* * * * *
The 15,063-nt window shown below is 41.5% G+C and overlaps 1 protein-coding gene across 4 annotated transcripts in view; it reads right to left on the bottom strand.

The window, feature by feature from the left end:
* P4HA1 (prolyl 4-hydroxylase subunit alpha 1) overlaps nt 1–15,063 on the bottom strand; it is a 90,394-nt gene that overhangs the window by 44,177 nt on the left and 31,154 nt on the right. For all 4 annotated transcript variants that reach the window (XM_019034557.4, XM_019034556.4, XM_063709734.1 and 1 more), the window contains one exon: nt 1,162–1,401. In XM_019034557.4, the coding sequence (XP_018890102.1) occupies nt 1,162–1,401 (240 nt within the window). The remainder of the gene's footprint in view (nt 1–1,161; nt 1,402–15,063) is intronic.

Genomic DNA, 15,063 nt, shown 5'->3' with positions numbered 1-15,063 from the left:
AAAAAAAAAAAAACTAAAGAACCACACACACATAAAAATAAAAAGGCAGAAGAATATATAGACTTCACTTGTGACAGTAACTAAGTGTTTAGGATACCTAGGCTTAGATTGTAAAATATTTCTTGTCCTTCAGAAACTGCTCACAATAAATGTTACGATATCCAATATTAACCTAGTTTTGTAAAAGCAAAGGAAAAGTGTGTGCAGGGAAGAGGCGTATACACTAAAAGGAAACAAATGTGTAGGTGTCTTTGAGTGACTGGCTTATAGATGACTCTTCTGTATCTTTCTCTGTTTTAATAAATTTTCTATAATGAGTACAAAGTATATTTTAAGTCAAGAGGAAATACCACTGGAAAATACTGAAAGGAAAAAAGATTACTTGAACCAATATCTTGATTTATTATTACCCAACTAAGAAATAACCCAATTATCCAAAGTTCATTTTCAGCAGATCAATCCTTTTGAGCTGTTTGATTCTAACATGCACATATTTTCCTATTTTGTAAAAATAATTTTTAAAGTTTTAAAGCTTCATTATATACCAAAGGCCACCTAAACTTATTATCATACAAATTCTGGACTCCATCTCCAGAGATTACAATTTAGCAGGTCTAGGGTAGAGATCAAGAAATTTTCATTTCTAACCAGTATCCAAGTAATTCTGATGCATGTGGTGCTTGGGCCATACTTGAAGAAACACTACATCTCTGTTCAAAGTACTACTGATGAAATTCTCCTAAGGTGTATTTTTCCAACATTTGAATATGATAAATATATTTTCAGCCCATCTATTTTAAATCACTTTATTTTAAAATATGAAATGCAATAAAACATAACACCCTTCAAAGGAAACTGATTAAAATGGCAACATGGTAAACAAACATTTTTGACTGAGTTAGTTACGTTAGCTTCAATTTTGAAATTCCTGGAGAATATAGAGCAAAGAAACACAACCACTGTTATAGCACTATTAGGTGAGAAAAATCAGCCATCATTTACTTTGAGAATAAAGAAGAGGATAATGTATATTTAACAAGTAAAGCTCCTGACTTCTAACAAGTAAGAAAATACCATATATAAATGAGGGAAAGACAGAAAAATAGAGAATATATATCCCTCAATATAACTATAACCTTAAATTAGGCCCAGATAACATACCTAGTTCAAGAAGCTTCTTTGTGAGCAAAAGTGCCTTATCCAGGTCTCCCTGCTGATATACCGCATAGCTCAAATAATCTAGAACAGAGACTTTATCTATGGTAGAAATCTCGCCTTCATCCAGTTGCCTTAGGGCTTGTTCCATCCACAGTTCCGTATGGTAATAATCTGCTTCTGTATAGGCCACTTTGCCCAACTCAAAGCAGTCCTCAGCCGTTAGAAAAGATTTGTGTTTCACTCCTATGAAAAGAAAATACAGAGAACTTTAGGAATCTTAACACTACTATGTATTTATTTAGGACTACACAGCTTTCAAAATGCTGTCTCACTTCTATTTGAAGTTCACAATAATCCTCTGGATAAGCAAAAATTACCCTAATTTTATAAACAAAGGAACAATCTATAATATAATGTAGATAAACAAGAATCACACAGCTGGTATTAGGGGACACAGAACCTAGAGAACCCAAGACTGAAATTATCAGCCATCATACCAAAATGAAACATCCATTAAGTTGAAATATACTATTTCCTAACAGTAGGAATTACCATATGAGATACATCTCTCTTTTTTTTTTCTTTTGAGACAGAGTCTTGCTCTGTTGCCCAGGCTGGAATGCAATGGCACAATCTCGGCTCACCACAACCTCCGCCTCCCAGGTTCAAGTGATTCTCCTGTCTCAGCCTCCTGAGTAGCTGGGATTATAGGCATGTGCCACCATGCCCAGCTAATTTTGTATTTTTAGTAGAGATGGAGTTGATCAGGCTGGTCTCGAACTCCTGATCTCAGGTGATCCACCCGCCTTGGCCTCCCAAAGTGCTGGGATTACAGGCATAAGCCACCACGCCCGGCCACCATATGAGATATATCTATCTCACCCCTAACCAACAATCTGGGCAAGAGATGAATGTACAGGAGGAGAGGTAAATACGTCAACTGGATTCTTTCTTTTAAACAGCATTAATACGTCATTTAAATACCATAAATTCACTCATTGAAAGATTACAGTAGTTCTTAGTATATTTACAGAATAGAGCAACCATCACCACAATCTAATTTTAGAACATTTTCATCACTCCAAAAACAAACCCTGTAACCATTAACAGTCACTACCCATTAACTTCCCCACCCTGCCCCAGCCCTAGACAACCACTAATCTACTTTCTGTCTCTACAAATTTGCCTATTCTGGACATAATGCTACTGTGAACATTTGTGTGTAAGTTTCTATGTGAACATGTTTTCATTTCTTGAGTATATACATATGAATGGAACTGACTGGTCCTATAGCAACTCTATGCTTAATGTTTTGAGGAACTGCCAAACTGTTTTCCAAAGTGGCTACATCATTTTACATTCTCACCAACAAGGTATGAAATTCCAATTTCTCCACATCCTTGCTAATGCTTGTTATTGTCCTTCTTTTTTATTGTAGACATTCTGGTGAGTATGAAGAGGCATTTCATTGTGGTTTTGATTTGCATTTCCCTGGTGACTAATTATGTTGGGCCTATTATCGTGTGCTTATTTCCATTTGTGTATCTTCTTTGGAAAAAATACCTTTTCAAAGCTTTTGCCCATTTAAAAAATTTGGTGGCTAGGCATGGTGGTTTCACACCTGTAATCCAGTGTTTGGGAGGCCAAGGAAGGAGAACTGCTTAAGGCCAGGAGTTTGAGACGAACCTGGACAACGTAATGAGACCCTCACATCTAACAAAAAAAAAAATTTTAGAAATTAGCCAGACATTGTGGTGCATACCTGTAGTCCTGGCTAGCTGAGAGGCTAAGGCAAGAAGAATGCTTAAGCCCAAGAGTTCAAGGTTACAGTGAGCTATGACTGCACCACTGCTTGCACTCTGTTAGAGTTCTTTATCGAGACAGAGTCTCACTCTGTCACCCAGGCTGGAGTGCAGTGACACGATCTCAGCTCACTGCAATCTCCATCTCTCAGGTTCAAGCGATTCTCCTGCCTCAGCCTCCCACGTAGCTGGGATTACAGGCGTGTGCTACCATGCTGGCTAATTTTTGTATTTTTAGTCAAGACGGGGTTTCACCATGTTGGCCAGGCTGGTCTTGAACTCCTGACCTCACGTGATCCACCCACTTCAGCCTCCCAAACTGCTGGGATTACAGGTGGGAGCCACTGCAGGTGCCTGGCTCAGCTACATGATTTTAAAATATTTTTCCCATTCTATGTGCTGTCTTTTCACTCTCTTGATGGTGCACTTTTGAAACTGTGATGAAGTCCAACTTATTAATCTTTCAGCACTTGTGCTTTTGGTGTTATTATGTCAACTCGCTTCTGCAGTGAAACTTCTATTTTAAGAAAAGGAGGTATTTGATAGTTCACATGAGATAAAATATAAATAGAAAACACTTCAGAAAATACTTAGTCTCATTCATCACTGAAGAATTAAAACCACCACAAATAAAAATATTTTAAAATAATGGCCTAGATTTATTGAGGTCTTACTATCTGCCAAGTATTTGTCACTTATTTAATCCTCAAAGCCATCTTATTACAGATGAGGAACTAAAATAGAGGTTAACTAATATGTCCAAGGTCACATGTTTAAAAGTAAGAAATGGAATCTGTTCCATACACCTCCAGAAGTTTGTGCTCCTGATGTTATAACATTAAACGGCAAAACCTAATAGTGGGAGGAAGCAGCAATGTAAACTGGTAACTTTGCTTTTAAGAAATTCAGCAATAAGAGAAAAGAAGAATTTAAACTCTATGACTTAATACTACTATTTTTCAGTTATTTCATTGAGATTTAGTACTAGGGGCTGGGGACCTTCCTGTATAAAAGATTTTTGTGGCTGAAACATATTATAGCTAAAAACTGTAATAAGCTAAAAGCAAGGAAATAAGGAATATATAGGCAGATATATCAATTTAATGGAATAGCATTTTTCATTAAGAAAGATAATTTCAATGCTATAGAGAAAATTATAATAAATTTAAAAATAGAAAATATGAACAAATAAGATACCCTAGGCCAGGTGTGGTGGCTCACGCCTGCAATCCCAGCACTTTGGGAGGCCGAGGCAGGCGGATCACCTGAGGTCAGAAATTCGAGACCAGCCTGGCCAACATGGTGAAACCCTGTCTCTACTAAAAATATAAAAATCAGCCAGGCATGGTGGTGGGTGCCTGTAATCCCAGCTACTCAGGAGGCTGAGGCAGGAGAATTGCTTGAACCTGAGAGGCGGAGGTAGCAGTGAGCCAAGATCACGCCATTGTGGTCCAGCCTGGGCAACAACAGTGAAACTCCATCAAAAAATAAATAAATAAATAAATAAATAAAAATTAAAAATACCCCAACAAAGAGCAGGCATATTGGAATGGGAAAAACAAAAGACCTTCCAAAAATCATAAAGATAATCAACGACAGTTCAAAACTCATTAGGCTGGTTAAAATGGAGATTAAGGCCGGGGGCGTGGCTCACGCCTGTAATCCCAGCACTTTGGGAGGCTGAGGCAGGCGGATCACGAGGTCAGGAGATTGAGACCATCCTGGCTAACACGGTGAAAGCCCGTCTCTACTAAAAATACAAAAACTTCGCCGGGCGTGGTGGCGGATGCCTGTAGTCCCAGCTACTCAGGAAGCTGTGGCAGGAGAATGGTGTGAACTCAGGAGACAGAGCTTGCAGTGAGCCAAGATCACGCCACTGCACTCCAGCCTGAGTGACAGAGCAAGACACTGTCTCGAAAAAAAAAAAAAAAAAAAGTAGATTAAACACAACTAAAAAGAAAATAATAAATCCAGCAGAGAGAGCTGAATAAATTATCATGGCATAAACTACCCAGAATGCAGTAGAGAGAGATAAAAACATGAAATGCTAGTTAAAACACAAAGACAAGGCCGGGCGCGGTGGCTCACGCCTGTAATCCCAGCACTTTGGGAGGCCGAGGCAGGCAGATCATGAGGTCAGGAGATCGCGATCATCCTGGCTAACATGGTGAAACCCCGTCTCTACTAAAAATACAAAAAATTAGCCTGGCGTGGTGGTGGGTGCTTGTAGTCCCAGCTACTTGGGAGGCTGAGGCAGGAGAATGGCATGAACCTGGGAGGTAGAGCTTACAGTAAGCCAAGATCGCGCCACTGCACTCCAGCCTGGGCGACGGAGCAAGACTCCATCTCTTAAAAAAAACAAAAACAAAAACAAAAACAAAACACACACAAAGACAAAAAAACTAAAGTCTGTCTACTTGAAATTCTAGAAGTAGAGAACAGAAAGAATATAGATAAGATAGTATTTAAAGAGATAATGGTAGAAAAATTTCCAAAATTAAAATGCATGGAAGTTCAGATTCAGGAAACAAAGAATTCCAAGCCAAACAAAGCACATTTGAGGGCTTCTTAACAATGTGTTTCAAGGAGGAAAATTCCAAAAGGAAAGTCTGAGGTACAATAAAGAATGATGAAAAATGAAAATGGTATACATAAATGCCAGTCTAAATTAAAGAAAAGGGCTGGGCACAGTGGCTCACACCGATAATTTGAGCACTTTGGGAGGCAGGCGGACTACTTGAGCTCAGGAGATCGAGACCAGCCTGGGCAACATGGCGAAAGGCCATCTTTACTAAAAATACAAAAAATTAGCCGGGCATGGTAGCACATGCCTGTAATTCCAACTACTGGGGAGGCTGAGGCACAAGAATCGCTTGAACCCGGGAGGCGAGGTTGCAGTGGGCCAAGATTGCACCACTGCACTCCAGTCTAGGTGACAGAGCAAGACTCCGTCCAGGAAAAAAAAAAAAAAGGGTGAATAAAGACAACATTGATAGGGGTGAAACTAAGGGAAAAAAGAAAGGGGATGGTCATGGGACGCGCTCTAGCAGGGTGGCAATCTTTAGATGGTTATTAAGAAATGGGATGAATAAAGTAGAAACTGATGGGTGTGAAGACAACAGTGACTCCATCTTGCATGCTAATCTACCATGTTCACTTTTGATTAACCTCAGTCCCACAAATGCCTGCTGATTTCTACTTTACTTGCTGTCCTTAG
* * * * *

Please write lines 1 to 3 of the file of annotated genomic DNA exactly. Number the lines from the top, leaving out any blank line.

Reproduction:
The 15,063-nt window shown below is 41.5% G+C and overlaps 1 protein-coding gene across 4 annotated transcripts in view; it reads right to left on the bottom strand.

The window, feature by feature from the left end:
* P4HA1 (prolyl 4-hydroxylase subunit alpha 1) overlaps nt 1–15,063 on the bottom strand; it is a 90,394-nt gene that overhangs the window by 44,177 nt on the left and 31,154 nt on the right. For all 4 annotated transcript variants that reach the window (XM_019034557.4, XM_019034556.4, XM_063709734.1 and 1 more), the window contains one exon: nt 1,162–1,401. In XM_019034557.4, the coding sequence (XP_018890102.1) occupies nt 1,162–1,401 (240 nt within the window). The remainder of the gene's footprint in view (nt 1–1,161; nt 1,402–15,063) is intronic.